1 October 2017
The first ever rationing of free hearing aids on the NHS comes into force in North Staffordshire today, with the rest of Staffordshire planning to mirror the cuts over the coming months.
Despite costing the NHS only £90 per hearing aid, as of 1 October most people who need hearing aids in North Staffordshire will no longer get them – people with mild hearing loss are no longer eligible for free hearing aids, even if they’ve had them before, while those with moderate hearing loss will be required to meet additional criteria in order to receive them.
The charity RNID, with support from local and national deaf organisations and audiology professionals, has spent the last 15 months campaigning to reverse the decision made by the North Staffordshire Clinical Commissioning Group (CCG) to cut hearing aids for most people who need them. Over 5,000 Staffordshire residents have signed a petition calling for the cuts to be stopped.
Paul Breckell, Chief Executive of charity RNID says: ‘Today sees people with hearing loss bearing the brunt of NHS rationing, with the first ever cuts to free hearing aid services on the NHS. It is a very sad day for the people in North Staffordshire who would benefit from them. The cuts run contrary to the robust independent evidence which shows the importance of hearing aids, and the views of local people who tell us that hearing aids can be life-changing.
‘Not only will new patients who’ve just started to confront their hearing loss be denied access to the only treatment available, many who have already been relying on hearing aids but who now need new ones will not get them. We’ll continue to fight against these ill-thought through, baffling and unprecedented cuts which see the first rationing of NHS services for hearing loss.’
Kathleen Hill, 72, from Kidderminster said: ‘I have mild to moderate hearing loss in both ears and I was considering withdrawing from social activities before taking the plunge and having my hearing tested several years ago: the effort of trying to participate in conversations with other people was just too great. It is no exaggeration to say that my NHS hearing aids have transformed my life and I am passionately opposed to any withdrawal of hearing aid services for people such as me who would be condemned to living in isolation whether on their own or in company.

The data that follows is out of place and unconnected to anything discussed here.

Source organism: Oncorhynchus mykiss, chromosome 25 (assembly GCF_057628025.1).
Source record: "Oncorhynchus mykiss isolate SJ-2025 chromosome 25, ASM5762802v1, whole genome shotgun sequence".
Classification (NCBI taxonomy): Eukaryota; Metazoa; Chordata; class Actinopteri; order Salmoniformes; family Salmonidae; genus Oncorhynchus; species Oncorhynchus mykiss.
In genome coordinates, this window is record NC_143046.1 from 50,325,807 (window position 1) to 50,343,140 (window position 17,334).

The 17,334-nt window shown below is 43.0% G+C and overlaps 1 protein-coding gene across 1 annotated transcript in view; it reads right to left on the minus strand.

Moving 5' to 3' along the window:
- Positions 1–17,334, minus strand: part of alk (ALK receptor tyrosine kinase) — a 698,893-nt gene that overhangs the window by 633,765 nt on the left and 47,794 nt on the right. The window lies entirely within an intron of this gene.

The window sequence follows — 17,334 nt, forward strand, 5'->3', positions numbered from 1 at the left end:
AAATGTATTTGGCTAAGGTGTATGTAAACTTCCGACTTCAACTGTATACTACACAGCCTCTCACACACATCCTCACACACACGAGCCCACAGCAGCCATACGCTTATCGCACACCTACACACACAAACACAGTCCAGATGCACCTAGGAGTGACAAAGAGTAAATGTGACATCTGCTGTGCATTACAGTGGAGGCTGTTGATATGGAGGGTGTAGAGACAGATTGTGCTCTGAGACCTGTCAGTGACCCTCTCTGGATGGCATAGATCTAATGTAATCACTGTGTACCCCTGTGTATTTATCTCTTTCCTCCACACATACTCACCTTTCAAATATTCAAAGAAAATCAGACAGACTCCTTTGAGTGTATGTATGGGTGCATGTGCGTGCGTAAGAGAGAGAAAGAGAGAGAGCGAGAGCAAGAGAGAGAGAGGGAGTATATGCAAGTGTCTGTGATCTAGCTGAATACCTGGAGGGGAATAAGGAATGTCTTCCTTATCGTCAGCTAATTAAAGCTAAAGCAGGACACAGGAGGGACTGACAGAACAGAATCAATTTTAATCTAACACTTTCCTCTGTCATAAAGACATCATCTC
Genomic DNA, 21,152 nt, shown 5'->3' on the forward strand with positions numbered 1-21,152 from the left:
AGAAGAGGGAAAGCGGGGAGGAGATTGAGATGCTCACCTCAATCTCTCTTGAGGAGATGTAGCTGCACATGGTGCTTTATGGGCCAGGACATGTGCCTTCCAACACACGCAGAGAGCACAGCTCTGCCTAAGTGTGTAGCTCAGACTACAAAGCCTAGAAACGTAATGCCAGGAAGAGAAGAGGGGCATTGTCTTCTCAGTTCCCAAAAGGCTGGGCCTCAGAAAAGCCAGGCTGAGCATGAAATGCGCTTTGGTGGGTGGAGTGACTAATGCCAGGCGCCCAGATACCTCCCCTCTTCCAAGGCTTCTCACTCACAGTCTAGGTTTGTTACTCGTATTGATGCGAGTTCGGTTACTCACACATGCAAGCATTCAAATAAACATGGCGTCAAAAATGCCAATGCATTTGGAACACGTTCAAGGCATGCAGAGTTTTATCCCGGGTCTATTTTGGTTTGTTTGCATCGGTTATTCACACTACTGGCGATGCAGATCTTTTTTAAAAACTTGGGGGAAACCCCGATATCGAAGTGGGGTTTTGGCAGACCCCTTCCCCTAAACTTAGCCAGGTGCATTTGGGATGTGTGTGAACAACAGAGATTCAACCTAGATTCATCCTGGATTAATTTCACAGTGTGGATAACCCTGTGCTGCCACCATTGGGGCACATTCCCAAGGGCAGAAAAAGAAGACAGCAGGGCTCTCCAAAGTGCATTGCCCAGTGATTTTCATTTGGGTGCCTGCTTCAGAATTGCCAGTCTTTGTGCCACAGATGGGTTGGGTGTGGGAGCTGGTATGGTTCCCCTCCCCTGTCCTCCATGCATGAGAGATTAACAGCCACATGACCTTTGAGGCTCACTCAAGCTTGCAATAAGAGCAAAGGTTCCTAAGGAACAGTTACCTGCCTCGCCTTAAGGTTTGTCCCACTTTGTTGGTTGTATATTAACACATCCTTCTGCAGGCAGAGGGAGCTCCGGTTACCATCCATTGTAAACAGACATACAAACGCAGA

‘It’s why I attended a protest last year organised by RNID against the CCG’s proposals to cut NHS hearing aid provision – it’s something that means a lot to me. I said to them – please, please, don’t withdraw these lifelines.’
A further five CCGs in Staffordshire, NHS Cannock Chase, East Staffordshire, Stafford and Surrounds, South East Staffs and Seisdon and Peninsular and Stoke-on-Trent are proposing to follow in the steps of the North Staffordshire CCG, meaning that the cuts could affect over 184,000 people in total.
Additional text for local press release only
RNID is urging local people to attend Staffordshire County Council on Thursday 8 October at 10am at Council Chamber, County Buildings, Stafford, ST16 2LH in its public gallery, to witness RNID’s chief executive Paul Breckell hand in over a 5000-strong petition against the cuts, before addressing the councillors himself. To help fight against the cuts, the public can get involved themselves by contacting their local MP and Councillors.
For more information on how to help RNID, please visit Hands off our hearing aids.
Notes to editors
RNID is the national charity helping people living with deafness, tinnitus and hearing loss to live the life they choose. RNID enables them to take control of their lives and remove the barriers in their way, giving people support and care, developing technology and treatments, and campaigning for equality.